This guest post was written by our great friend and Advisor to the GCC Board, Robert Ludke.

You probably did not pay much attention to July 29, 2019, unless it was your birthday, wedding anniversary, or the start of summer vacation. But July 29, 2019 was “Earth Overshoot Day” – the day each year when we use up our allowance of natural resources the Earth is able to regenerate and replenish in a year.

That means from July 30 to December 31, 2019, we lived on borrowed time. We are consuming, degrading, and polluting our resources – water, soil, and air, to name a few – faster than they can recover and regenerate to help sustain our lives. At our current pace, we need 1.6 Earths to support our demand for natural resources.

This is the equivalent of living beyond your paycheck and needing to dip into your long-term savings account by the middle of the year because you are out of money. Just as you will run out of money, society will run out of the most basic resources it needs to function.

Earth Overshoot Day 2020

Earth Overshoot Day 2020 falls on August 22 – almost a month later than Earth Overshoot Day 2019. However, that is not a cause for celebration. The reason Earth Overshoot Day is pushed back in 2020 is because of the unprecedented global economic slowdown that has occurred as a result of COVID-19.

Past Earth Overshoot Days from EarthOvershootDay.org

Chart Source: “Calculating Earth Overshoot Day 2020: Estimates Point to August 22,” Global Footprint Network, June 5, 2020, p. 9.

This chart makes two powerful points. First, the trend line of Earth Overshoot Day is moving in the wrong direction at an increasingly rapid pace. Second, the years in which we see any kind of plateau or decrease in the rate of growth is when there is a global economic recession – be it the early 1980s and 1990s, the “Great Recession” of 2008 or the economic crisis we face today.

In other words, the only time when there is even a slight slowdown in our rapacious consumption of the planet’s natural resources is when we face an economic calamity – which, in turn, puts hundreds of millions of people out of work and under extreme financial and emotional strain. Giving Mother Nature a break at the cost of increased human suffering is perhaps the ultimate lose-lose proposition.

What Can Be Done?

In Transformative Markets – my recently published book – I address the causes of Earth Overshoot Day and what we as individuals – both on our own and collectively – can do to address the unsustainable consumption of our natural resources. There are three steps all of us can take:

  1. Be Honest with Ourselves – once and for all, we must admit that the current way in which we live our lives is not sustainable. Our materialistic desires (such as buying a cheap t-shirt bought at a fast fashion outlet to be worn only a few times before being thrown away to leasing a gas guzzling SUV to acquiring the latest iPhone when our current one works just fine) means we are robbing our children of a better life because we value our present way of life more than their future.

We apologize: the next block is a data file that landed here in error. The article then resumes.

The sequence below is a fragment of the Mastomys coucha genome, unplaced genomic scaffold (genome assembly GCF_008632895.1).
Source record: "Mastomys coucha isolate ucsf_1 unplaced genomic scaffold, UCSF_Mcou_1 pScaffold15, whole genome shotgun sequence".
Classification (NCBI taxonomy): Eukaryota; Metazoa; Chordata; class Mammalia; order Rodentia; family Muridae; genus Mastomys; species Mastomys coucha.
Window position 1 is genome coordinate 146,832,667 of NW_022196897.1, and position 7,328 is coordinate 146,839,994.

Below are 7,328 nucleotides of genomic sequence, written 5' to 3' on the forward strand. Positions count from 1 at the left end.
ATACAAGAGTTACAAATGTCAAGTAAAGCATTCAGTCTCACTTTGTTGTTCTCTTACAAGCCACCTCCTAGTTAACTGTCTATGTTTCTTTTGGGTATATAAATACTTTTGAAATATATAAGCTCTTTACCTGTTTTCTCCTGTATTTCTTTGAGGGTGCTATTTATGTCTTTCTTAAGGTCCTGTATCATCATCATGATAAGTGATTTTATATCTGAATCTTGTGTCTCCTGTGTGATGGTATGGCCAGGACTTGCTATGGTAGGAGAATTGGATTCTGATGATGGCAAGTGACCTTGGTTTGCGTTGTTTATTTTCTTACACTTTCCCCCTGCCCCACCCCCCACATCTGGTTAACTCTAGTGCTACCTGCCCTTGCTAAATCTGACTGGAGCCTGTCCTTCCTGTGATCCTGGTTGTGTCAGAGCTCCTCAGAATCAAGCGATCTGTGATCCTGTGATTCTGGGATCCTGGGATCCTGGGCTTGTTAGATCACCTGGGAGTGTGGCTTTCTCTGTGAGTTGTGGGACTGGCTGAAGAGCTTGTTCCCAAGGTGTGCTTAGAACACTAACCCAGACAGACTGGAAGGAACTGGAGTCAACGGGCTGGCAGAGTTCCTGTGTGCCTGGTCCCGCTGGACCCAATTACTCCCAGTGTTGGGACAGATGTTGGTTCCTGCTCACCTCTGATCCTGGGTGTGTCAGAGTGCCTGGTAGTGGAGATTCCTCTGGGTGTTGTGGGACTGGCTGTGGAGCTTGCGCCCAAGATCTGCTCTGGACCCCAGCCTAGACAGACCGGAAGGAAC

2. Demand More – we must hold those who make the things we buy accountable and demand that they be better stewards of the planet’s resources. Consumers must use their “power of the purse” to reward those companies pushing the envelope on innovation and responsible business practices while not giving their hard-earned money to those companies acting with a short-term mindset.
  3. Start Small…Go Big – one idea that stayed with me throughout Transformative Markets was how a small idea can scale into something much bigger with a lasting impact if people collaborate and share their knowledge, passion, and resources.

Ecosystem Entrepreneurs

GCC and I are putting the vision of starting small and going big into action through our development of the Ecosystem Entrepreneurs curriculum. This is our way of trying to hold back Earth Overshoot Day’s move across the calendar each year.

The Ecosystem Entrepreneur curriculum will be taught as part of the GCC Future Rangers program and target a diverse group of students in 10th – 12th grades. Students who have a genuine interest in entrepreneurship and are passionate about wildlife conservation will be invited to participate in the curriculum. Ecosystem Entrepreneurs will be educated on how to build and operate a business that adds value to society, restores ecosystem health, and generates a profit.

As a commitment to scaling the vision and goals of the program, GCC is making all materials developed as part of Ecosystem Entrepreneurs available to the public in the hopes that entrepreneurs, educators, students, and community leaders around the world can apply the learnings to create similar programs.

If you are an entrepreneur and has a passion for balancing building a thriving business with promoting the health of ecosystems, please reach out to us. Along with looking for mentors to the students, we will welcome your thoughts and insights in creating a curriculum that will provide lasting value for the lives of students in South Africa and around the world.

“Want to stay informed about conservation issues and what you can do to make an impact?”

Robert further explores these topics as well as the urgent global need to create sustainable markets and economic systems in his new book Transformative Markets, now available on Amazon. All proceeds from this sale of this book will directly fund the development of a specialized learning track in GCC’s Future Rangers curriculum – “Ecosystem Entrepreneurship” – focused on teaching students to build businesses and communities that balance sustainable economic development with ecosystem preservation.